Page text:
Bucking pony ideas?

book_lover

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Hi all, I've posted a couple of times before and had great advice. We have a Dartmoor pony for our daughter on loan. Had him about 6 weeks now. When he first arrived, we had issues with him bucking going into trot. He had been out of work for 6 months, but owner advised fine to start off in trot. My daughter sat it out and pushed him on, when he realised that wasn't working he switched to rein snatching. This went on for a couple of weeks and was very wearing for her - we tried a daisy rein but he ripped the D rings off (they were frayed suggesting previous use of daisy or grass reins for previous kids!). This left us to deal with it with no gadgets (good), so we did - L got tough with him and pushed through and we made great progress. When ready she started cantering (the odd little buck going into the canter the first couple of times, then after, perfectly fine). During this good phase she was jumping and even went on a small hack with her friend. Then the bucking came back in canter. This time she had a fall, and since then the odd time she has asked for canter he has started the bucking again. Perhaps he knows he can win now. Her confidence is shaken I'm sorry to say She's happy as larry trotting him over poles and small jumps for now (but this pony, who we have seen photos of him jumping a meter just isn't trying - kicking the jumps over each time!). But ask her to canter and she says "no, no".

The saddler is coming today, after which I'll have his back and teeth checked too. An instructor is coming next weekend and she knows that partly she is to help with this issue. I thought perhaps it was fitness related as the problems started in trot, but now only in canter.... but not forgetting we had a few days of great canter work too. He is ridden 4 days out of 7 with a 3 day break mid-week. Today after saddler we will try lungeing him and see if there is anything we can spot, if he bucks, if this is a ridden issue only etc.

Many people have advised - some (who have seen him) say he is worth persevering with and we will get through it. Others say they won't tolerate a bucking pony for kids. When we suggest sending him home and looking for a more willing pony, L shouts "NO!" and tears start. They have a bond now on the ground and she doesn't want to lose him. People have suggested grass reins (would have to attach to girth as he has pulled off the D rings) or side reins for getting her confidence back in canter. Or to even break his habit. Someone else suggested that if it's a learnt behaviour (rather than having a pain-related cause), we should try the buck stopper to instantly break the habit as a new learned behaviour. Others say that is cruel...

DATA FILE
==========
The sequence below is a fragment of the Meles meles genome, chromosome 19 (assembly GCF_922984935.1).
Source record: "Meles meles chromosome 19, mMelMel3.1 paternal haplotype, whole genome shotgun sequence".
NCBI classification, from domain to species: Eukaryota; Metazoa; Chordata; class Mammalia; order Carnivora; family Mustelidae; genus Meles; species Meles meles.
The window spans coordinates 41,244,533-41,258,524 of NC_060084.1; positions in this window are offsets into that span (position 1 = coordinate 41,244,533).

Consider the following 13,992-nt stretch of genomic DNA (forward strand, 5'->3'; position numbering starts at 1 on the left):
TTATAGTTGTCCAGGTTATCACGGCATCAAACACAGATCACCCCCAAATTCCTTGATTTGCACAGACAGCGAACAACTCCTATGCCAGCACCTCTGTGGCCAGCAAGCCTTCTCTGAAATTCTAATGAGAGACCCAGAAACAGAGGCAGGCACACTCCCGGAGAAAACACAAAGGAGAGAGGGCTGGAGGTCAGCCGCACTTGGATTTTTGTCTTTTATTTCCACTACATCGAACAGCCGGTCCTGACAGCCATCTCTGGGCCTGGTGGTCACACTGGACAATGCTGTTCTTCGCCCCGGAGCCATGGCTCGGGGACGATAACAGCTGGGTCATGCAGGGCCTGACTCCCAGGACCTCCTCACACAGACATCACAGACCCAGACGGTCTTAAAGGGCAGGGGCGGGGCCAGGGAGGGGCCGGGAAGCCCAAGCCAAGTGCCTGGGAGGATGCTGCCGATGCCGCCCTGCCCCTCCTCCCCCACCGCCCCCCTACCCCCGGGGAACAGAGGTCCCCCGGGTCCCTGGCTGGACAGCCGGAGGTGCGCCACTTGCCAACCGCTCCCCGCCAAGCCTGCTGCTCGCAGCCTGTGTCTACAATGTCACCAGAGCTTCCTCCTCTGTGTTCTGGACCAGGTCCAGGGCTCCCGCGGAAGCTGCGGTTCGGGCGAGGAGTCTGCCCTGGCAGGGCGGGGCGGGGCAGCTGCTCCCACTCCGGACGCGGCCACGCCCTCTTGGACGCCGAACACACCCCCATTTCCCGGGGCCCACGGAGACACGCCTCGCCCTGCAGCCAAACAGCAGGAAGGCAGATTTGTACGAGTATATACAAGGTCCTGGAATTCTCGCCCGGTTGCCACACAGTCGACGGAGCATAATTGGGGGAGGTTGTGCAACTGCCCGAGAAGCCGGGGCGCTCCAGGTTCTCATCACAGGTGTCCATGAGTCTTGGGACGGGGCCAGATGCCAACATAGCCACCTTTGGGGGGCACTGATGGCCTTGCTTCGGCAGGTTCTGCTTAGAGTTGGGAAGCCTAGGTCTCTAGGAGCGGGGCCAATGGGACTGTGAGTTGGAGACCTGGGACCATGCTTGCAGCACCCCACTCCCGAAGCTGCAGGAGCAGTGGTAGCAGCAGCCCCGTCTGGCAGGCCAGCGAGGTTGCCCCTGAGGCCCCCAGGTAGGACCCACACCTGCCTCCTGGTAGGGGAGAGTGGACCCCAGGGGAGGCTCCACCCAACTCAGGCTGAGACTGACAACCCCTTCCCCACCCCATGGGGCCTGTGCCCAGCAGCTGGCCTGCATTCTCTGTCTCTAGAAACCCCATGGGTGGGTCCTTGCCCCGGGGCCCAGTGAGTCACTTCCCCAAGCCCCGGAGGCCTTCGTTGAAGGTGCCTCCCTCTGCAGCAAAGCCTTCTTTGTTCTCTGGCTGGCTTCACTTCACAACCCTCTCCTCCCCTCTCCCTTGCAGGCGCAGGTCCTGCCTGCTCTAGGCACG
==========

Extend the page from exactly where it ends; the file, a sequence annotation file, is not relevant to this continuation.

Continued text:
I know in an ideal world we would send pony back and seek another, but we are all attached and want to give this pony a chance - we have spoken with past owners who say this is something he exhibits when coming back into work but then gets past it and is a diamond of a pony! The issue is getting him past the bucking behaviour and also helping L get her confidence back to try canter.

TIA for any thoughts. Will let you know outcome of saddler. His owner said she had had his back, teeth, saddle all done before he came to us hence why not having it done straight away.
 

MiJodsR2BlinkinTite

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Mmmm, the problem with little ponies is that (a) it COULD be pain, but also (b) it could be a naughty pony who's learnt how to dislodge his small riders.

The problem is that you and/or the owner have done everything you can to sort out the source of the issue. Think its a good idea to lunge him in canter to see if this IS a pain thing, or a behaviour thing.

But, and it IS a big but, at the end of the day this is not your pony and you could send a lot of good money after bad in an effort to sort it out. Yes your daughter is very fond of this pony, BUT the bottom line is that if he keeps bucking then one day he'll succeed in throwing her badly and then she'll start losing her nerve............. which would be a pity, as well as the fact she could be seriously injured.

Um, when you say the "saddler" is coming, it isn't a "saddler" you need, it is a "saddle FITTER". There is all the difference in the world, and it might just need a good saddle fitter to sort this pony's bucking out, as I'll bet a dollar to a pound that it IS pain-related somewhere along the line. Go onto the "Society of Master Saddlers" website and they will give you someone in your area - you need to look for the word "saddle fitter" not "saddler"!!! Also do bear in mind that there are a lot of people out there who call themselves "saddlers" or "saddle fitters" and they've got diddly squat qualifications and can do an awful lot of harm.